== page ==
CHENNAI: About five years back we ran out of water at home and the borewell went dry. We had to buy water like anybody else. When I explored the issue, the underlying problem was bigger,” says Mridula Ramesh, who authored The Climate Solution: India’s Climate Change Crisis and What We Can Do About It. Mridula is the founder of the Sundaram Climate Institute, which focuses on waste and water solutions and education. She is also the executive director of Sundaram Textiles, an investor in cleantech start-ups and lives and experiments in Madurai in a net zero-waste house with her husband and two children.
The theme of the book revolves around climatic conditions affecting India. It is backed up by research, data and case studies. Some of the interesting topics covered include heat waves, health crises, mental health epidemics, heat stress and vector cycles. What makes the book relevant to present-day audience is a whole chapter focused on psychology. “I’ve narrated instances through protagonists who are commoners. I believe that the battle in climate change is a battle in mind. Everything starts with an individual or a group of people. This is crucial for people to evaluate the daily choices they make. You impact climate and the climate impacts you,” she says.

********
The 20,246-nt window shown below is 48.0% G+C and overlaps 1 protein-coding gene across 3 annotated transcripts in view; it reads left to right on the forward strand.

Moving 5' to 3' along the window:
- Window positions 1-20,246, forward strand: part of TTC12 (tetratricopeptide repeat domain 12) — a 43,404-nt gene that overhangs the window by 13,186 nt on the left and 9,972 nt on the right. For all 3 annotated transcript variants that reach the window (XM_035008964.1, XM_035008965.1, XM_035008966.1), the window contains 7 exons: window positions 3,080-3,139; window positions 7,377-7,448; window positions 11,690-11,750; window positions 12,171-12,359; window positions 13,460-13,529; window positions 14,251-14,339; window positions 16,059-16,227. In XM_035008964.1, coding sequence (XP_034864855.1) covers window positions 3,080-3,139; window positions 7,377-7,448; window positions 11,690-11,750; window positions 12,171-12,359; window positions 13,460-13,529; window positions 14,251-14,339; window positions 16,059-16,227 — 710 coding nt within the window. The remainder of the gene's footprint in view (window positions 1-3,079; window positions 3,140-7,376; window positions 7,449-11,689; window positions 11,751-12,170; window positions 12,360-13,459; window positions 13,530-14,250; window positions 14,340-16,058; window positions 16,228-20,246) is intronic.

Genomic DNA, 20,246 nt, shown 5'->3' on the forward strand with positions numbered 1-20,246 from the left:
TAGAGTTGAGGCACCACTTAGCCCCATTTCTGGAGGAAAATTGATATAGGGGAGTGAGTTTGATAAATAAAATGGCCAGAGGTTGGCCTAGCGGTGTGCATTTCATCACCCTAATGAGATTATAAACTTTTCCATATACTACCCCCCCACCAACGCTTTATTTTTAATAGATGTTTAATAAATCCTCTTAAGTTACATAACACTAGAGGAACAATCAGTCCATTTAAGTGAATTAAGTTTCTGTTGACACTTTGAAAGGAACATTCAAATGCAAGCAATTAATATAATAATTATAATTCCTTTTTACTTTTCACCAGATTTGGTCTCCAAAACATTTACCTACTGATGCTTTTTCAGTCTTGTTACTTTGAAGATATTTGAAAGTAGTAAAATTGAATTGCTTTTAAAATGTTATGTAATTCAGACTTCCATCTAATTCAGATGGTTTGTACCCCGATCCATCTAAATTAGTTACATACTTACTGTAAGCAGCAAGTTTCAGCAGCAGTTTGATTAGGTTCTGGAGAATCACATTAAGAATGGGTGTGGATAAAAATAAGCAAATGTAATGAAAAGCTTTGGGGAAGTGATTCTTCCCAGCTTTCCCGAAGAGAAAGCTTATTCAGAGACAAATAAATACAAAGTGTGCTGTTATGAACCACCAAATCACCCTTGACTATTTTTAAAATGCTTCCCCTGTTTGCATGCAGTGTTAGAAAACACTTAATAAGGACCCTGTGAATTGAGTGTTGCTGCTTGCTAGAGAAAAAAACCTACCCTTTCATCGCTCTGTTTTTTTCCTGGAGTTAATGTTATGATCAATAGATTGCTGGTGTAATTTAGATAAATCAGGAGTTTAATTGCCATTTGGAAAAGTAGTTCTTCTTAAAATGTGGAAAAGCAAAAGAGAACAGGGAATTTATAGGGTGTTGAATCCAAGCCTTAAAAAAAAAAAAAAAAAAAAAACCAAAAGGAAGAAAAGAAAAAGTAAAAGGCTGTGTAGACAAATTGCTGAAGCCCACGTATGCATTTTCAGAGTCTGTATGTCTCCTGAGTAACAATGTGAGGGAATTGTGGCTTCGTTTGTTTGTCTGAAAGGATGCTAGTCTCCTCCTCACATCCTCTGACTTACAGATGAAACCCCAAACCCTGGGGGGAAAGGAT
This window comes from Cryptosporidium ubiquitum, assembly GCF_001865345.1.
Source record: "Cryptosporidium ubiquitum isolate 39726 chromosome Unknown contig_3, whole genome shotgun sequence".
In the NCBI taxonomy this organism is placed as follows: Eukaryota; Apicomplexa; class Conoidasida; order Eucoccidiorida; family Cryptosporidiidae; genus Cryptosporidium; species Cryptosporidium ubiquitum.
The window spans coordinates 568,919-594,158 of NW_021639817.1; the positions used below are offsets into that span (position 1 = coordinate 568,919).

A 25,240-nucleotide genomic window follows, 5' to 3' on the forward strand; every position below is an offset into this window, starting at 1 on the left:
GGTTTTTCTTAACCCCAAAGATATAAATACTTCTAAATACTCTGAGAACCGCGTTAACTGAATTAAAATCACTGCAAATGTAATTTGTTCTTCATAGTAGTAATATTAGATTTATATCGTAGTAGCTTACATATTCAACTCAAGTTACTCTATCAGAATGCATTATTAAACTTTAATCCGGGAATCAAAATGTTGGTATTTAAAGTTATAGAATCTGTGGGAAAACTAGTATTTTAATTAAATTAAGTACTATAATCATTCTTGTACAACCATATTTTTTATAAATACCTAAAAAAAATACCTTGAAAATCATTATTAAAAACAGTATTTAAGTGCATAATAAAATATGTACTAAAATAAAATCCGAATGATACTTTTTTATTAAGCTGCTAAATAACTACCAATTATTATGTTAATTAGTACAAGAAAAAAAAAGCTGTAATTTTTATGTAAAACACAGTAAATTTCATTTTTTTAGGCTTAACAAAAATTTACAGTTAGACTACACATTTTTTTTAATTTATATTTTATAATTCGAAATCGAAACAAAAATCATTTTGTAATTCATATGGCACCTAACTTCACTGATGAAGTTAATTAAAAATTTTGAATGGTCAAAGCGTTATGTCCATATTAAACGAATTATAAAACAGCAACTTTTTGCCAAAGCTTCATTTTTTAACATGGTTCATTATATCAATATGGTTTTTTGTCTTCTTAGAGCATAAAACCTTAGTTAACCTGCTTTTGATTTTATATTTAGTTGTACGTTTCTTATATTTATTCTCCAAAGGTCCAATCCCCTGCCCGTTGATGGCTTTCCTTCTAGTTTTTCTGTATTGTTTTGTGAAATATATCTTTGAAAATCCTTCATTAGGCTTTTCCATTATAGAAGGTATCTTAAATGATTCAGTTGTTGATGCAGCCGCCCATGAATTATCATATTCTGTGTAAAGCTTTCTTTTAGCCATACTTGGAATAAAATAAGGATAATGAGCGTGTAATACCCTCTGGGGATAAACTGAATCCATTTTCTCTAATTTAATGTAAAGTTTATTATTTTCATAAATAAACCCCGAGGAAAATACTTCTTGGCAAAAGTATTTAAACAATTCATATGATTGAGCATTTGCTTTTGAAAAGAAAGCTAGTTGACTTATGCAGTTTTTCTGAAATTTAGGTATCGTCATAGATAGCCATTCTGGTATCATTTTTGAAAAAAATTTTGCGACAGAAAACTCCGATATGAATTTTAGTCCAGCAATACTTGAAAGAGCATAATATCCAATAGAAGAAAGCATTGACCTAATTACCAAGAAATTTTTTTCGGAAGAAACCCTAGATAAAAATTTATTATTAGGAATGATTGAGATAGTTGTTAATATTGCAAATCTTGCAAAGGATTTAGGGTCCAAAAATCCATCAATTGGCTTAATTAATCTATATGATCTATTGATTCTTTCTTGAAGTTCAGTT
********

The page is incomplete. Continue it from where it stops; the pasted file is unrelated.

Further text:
In order to cater to different sections of audience, the book sheds light on how women in certain areas are affected by warming climate, individual heroes who’ve improved the conditions and food that affects climate change and climate. “The book might discuss niche topics. Depending on personal interest there is something for everyone. But we must realise that the millennials are going to suffer the most due to the damage we’ve caused. Once you start opening up about natural concerns, the youngsters seem to be aware of the problems. Having said that, about 41 per cent of the population is still unaware about global warming,” she says.
Gathering data was a herculean task for Mridula during the writing process. There are 500 references used in the body of the book so that it is readable. The concept behind the book is to make sense for an average person and help process the data given. “Citing relevant figures is an important job. With previous experience in McKinsey and Cornwell my data analysis is strong. I believe that China has better data than India. In fact research on Europe or American would’ve been a cake walk. The more you delve into a topic, more questions arise. You will not have good data base in the country to counteract and most of the study becomes unusable. Science backed up by data and research would be an ideal combination to success,” says Mridula hinting on her next aim which is to do stories on similar topics for kids involving cartoons.
The book is available on Amazon and leading book shops for `550